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Reading L’Étourdit: The Second Turn

The Letter, Issue 43, Spring 2010, Pages 17 - 51


Reading L’Étourdit: The Second Turn[1]

Christian Fierens

Lacan’s L'étourdit eschews diagrams and other imaginary supports but refers to the “already articulated” developments of his earlier teaching, notably in the seminars on Identification and The Object of Psychoanalysis. While these articulations form the basis of Christian Fierens’ commentary, he adds explanatory figures and tables which open the way to a reading of Lacan’s highly condensed pages.

Keywords: Aristotle; Moebius strip; cross-cap; formulae of sexuation (171) The second turn, a re-presentation of the first, is going to show how the notall was already implied from the beginning of the journey, from the first pages of L’étourdit, from the philosophical search for sense. The riddle of the Sphynx (or the notall) determines the course of phallic logic from its first steps; it confers on it a dimension which, left in the shadows in the first turn, will appear only during this second turn.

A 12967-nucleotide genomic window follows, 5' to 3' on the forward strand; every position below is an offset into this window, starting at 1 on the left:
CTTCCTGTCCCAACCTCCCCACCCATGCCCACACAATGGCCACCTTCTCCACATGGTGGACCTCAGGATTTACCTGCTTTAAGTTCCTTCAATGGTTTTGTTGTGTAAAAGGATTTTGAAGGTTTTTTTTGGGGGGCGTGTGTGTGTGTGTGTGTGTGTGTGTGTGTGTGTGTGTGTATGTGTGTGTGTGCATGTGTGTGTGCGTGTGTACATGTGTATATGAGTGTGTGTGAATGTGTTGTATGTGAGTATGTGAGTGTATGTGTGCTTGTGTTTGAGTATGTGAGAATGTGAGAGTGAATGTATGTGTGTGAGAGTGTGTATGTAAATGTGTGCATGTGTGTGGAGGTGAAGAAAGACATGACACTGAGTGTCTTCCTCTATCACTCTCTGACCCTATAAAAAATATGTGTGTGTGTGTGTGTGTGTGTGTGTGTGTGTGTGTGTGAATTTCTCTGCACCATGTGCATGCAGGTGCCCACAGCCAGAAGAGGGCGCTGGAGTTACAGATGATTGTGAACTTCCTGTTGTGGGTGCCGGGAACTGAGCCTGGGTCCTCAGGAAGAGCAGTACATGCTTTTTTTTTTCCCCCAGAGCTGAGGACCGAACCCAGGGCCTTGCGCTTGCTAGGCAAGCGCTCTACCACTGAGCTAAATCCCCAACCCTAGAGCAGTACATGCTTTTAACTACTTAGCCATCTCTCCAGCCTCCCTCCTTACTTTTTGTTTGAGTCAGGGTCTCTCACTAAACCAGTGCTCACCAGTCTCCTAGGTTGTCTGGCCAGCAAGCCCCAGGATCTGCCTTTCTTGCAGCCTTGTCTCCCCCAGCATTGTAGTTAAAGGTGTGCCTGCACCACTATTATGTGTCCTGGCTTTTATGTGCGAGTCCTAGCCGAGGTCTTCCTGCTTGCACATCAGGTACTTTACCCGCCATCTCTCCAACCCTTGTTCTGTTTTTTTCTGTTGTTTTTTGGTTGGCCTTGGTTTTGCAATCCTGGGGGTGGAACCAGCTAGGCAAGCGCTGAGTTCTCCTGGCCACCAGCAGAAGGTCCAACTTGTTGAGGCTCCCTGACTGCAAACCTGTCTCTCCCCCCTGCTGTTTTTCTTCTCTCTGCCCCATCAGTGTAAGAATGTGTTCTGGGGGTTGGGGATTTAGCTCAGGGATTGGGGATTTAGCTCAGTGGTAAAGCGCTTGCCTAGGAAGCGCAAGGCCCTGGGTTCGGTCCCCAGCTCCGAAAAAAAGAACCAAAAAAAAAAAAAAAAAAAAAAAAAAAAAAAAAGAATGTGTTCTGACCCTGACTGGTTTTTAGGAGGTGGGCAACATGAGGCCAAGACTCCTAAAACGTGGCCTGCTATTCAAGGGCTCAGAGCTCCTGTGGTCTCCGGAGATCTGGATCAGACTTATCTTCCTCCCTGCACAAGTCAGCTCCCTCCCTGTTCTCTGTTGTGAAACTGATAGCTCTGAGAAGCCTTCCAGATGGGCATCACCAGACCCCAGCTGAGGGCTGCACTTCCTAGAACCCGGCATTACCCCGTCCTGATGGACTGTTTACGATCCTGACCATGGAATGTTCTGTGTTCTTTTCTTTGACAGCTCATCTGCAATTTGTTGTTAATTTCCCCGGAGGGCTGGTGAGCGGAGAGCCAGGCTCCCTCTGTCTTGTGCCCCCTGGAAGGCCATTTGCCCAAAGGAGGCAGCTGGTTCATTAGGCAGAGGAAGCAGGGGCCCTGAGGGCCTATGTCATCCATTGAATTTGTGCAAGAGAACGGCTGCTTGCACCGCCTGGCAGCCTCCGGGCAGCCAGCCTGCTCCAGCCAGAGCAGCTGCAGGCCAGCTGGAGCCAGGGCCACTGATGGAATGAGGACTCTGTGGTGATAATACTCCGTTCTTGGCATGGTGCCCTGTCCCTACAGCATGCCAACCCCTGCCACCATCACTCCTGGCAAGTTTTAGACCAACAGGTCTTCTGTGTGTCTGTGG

The Notall touched on by the Philosopher (25d; 469)

Aristotle himself seems to have respected the logic of the notall: “the only universal formula that he does not seem to have allowed himself to pronounce is all women” (Of a Discourse which might not be a Semblance, 9 June 1971). This said, Lacan has followed a different path to Aristotle: instead of proceeding by philosophical deduction, he was inspired by a “different amusement”, namely by the entertainment of sex (in old French, déduire means to amuse, to entertain, but also to make love). Starting from the absence of sexual relationship, he initiated his phallic logic, deduced sexuation from it and discovered a feminine enjoyment – notall – beyond masculine enjoyment.


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